Isolating Liberty: The Home, the Prison, and the Asylum in Antebellum Literature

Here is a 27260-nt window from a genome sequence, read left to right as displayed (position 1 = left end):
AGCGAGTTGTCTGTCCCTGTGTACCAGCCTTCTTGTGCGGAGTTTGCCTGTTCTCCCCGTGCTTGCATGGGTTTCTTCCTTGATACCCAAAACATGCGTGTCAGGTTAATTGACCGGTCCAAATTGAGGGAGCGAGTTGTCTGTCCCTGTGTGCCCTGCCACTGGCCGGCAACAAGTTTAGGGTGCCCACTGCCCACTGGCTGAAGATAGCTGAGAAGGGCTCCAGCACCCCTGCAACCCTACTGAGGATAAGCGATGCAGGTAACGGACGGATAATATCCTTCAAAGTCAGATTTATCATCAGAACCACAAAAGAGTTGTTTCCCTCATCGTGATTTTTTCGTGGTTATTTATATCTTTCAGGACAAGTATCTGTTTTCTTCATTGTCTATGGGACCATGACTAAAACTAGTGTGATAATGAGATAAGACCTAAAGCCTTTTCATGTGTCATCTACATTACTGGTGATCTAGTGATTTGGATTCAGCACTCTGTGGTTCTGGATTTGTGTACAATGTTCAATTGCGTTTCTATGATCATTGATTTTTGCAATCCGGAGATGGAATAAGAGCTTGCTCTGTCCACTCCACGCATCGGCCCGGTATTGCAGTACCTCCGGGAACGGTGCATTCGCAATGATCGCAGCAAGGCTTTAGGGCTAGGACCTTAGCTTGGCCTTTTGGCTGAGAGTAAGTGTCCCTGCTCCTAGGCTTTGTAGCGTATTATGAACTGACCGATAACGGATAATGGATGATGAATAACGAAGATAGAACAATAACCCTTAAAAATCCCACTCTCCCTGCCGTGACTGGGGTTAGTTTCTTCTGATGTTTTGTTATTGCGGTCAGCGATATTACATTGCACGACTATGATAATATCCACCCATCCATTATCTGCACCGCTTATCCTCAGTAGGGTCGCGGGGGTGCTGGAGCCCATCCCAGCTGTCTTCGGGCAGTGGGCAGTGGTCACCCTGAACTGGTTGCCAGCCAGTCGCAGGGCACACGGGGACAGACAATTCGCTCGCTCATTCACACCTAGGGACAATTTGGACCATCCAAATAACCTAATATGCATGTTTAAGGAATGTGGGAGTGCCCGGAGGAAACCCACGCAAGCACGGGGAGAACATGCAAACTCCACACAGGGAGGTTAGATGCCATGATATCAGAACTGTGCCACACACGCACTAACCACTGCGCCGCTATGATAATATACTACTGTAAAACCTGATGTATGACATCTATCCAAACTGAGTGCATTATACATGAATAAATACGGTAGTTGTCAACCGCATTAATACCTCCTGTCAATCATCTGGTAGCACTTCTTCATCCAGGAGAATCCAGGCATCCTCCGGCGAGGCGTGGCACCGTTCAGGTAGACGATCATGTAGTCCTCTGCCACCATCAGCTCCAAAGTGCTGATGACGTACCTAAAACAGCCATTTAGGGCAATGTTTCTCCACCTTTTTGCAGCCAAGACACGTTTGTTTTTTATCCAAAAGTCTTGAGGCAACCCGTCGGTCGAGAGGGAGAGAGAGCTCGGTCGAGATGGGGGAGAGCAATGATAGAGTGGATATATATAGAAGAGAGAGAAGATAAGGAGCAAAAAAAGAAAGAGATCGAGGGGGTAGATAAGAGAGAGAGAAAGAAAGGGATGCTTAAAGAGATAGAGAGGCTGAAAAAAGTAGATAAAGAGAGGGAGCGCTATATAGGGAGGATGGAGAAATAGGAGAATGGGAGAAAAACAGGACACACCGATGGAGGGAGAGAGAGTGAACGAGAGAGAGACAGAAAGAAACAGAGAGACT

Kara Clevinger Temple University